Top critical review
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"Beauty and the Vampire"
on December 8, 2003
Sunshine is destined I think, to be one of those books people either love or hate. As a McKinley fan any new book by her is to be welcomed, but having finished this I'm left in the curious position of having liked it in spite of it's flaws, and thus sympathetic to a number of reviewers who have NOT enjoyed reading it at all. Part of the problem is likely to be the disconnect between the familiar, young adult novelist and fairytale re-teller we've come to love and that author departing, so to speak, from the text to try something new. Although I had problems with Sunshine, I'm inclined to give McKinley the benefit of the doubt because I'm always glad to see authors trying to stretch beyond their comfortable niche. Also, I think McKinley has managed to find that most elusive of things, a new take on an over-saturated genre. Don't get me wrong, I've enjoyed my Anne Rice, Laurell K. Hamilton, Tanya Huff, et al. but the field has gotten over-crowded with similar stories about sexy, bad-boy vampires and the women that love them.
McKinley's vampires are genuinely loathsome creatures that aside from being human-shaped, don't share a lot of similarities with humans. I was convinced Constantine was really was an alien creature who wasn't wild about having anything to do with a human. Not only that, he's ugly, smells funny and generally has a terror-inducing presence. He's definitely not the in-humanely handsome, charming, sexy, and powerful vampire figure that is currently in vogue. And although Sunshine and Con develop a "bond" it is more in the nature of an obligation where the two parties would be just as happy to have nothing to do with one another under better circumstances. Although it doesn't get explored in depth, Sunshine is legitimately concerned about the morality of choosing to let such an evil creature exist. Now Con is a bad guy who has chosen a different way of un-life than other vampires, but McKinley never really forces Sunshine to confront what that means. He's obviously less bad than the villain, but by how much? We don't know because Con never really does anything "evil" except to kill the doe. We don't know much about his history and that's a flaw on the author's part. Depending on how she explored it, his concrete actions would have framed a more compelling dilemma for our heroine than what her generalized understanding of the evil of the Others gave her. But on the whole, I thought her take on vampires was interesting enough that it boosted the book past some serious flaws.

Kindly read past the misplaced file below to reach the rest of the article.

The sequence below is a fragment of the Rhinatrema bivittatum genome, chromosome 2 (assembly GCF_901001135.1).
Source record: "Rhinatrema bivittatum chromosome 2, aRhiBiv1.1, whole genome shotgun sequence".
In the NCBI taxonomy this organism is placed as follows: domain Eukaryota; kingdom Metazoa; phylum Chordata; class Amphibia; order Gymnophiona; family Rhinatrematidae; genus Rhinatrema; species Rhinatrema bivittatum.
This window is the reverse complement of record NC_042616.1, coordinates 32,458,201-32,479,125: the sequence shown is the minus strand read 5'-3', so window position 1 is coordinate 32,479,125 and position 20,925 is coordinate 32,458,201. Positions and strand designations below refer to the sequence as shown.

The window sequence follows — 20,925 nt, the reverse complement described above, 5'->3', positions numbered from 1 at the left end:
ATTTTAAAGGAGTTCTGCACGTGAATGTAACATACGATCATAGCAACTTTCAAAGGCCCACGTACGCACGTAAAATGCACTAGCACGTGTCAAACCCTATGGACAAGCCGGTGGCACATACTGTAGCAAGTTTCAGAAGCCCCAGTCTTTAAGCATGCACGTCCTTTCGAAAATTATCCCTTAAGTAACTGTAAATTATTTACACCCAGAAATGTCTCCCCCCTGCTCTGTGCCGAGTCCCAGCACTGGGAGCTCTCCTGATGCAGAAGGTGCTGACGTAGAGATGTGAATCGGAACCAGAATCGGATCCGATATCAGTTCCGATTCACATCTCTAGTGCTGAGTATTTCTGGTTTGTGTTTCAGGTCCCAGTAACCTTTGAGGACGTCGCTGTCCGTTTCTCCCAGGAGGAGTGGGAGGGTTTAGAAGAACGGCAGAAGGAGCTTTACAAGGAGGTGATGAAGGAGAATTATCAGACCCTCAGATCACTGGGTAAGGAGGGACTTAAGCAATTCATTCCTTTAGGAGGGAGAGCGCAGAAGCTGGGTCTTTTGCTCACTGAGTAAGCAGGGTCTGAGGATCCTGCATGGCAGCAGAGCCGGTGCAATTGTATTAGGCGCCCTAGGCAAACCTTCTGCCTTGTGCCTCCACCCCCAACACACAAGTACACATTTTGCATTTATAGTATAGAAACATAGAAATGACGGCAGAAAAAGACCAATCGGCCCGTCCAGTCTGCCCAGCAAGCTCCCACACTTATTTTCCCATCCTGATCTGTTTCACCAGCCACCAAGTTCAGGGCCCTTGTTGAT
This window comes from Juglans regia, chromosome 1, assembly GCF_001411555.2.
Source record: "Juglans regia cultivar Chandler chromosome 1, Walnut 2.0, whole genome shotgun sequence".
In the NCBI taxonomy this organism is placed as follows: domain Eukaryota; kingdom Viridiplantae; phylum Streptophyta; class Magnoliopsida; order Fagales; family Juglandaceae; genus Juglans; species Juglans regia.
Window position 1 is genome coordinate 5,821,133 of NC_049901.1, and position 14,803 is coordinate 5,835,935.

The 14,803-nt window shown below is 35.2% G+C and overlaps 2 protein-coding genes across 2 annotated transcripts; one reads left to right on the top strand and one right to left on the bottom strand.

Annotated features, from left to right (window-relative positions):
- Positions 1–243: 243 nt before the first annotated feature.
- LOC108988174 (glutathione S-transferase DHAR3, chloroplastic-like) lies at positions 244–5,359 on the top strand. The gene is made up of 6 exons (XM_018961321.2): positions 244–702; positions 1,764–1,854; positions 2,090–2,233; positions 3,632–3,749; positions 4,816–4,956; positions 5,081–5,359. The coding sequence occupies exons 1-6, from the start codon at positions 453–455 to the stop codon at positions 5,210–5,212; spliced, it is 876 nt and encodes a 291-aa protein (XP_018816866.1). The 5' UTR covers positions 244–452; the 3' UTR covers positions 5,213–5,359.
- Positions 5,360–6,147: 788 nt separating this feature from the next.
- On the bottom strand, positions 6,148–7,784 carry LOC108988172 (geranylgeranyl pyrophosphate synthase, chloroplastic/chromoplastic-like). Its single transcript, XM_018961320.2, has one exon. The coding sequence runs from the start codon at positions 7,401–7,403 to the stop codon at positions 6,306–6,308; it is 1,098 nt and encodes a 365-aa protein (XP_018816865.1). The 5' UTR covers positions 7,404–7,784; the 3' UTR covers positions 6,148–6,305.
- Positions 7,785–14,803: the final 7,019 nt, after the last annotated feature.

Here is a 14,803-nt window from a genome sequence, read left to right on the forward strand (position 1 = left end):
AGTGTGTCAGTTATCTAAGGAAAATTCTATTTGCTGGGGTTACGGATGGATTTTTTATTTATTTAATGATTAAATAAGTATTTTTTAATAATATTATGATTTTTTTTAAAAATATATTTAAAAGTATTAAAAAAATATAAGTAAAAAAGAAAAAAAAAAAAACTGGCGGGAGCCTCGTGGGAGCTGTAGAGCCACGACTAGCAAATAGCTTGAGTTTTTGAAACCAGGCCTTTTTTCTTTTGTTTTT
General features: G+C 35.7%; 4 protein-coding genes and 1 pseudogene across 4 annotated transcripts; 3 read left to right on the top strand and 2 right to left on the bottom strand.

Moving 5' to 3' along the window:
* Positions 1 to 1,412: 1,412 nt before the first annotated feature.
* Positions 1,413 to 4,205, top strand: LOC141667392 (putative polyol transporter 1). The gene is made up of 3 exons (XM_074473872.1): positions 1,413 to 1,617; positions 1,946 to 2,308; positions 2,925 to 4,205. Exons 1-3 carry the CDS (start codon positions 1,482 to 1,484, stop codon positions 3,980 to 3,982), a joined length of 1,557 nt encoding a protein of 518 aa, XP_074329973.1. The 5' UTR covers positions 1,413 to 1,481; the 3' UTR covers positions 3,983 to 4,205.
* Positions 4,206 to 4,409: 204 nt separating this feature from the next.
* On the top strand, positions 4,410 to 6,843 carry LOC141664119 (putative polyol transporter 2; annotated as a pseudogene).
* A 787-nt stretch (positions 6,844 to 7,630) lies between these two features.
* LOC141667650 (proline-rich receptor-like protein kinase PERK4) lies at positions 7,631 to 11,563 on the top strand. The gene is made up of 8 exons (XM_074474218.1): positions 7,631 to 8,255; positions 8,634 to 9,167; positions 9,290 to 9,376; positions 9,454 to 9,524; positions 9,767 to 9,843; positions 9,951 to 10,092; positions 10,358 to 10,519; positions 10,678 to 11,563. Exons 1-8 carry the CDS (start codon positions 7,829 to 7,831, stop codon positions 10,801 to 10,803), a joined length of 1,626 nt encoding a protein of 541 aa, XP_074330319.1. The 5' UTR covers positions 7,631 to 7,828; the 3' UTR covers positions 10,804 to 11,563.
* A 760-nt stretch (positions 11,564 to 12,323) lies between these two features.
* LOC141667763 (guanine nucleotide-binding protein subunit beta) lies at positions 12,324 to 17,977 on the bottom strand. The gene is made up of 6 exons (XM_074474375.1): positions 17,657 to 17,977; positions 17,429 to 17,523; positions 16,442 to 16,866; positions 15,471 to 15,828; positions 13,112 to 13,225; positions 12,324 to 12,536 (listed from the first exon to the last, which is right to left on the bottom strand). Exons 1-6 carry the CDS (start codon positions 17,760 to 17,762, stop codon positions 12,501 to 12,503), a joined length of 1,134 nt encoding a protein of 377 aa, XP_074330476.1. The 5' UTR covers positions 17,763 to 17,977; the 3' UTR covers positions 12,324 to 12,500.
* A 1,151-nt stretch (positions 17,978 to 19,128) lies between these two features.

I also liked the thought that went into Sunshine's element. A really nice, fresh twist that explores the opposites attract theory in the sense that she is the embodiment of daylight while vampires are the embodiment of darkness, and that by being so much of one she is drawn to the opposite element, much as one coin has two different but connected sides. At the same time, her association with the dark possibly `taints' her by incorporating vampiric elements like seeing in the dark and sense of direction to her arsenal. Whether the same is true for Con is left open, or perhaps hopefully to be explored in a sequel.
The biggest problems with this book were the narrative. Sunshine's first person voice was difficult to connect with. She too often came across as whiny and pathetic, making her hard to sympathize with. When the whole book rests on the singular voice, you want to make an effort to give someone the readers can relate to, though they don't have to be perfect. The other glaring problem with Sunshine's voice is that it was too often the vehicle for large exposition dumps. The information was necessary, but I think there were cleverer ways to do that didn't so obviously break up the flow of the plot. Also, the sentence structures and word choices McKinley uses as Sunshine were awkward to the ear, consistently throwing me out of the flow of the story. I especially was annoyed by the phony slang that felt forcibly inserted to help differentiate this world as futuristic. `Sheer" really bothered me until I decided that it was slang for kosher. The lack of dialogue between characters was equally problematic. I don't think there was an actual conversation at all between Sunshine and her mom for instance, and without conversation between Sunshine and the other characters, they never really got a chance to become fleshed-out. Mel was a prime example. He's this intriguing guy, little bit bad-boy but a cook and you know he's got something going on, but what? Heck, we don't even get to see inside Con's head. I just wish that there has been more to connect me to the other characters. I will say there were some funny comments and observations but on the whole, the structure of the writing was very disjointed. Perhaps that fact I felt compelled to struggle past those flaws should be attributed to the strength of the basic story.
When Sunshine tells Con the tale of Beauty and the Beast, I think McKinley is definitely alluding to Sunshine as being a modern re-telling of the Beauty and the Beast, inserting the vampire for the Beast. I was also reminded of two of my favorite books by her, The Blue Sword and The Hero and the Crown, both structurally and in similar characters. This is definitely a book that with more polish and trim could have been a McKinley classic. As it stands I think this book is symptomatic of a writer's growing pains as she tries to explore some familiar themes in a new way. Sunshine is a strong story that ultimately fails in it's execution. I'd definitely read a sequel, one where hopefully McKinley's very well-deserved story, character building and writing skills can really shine.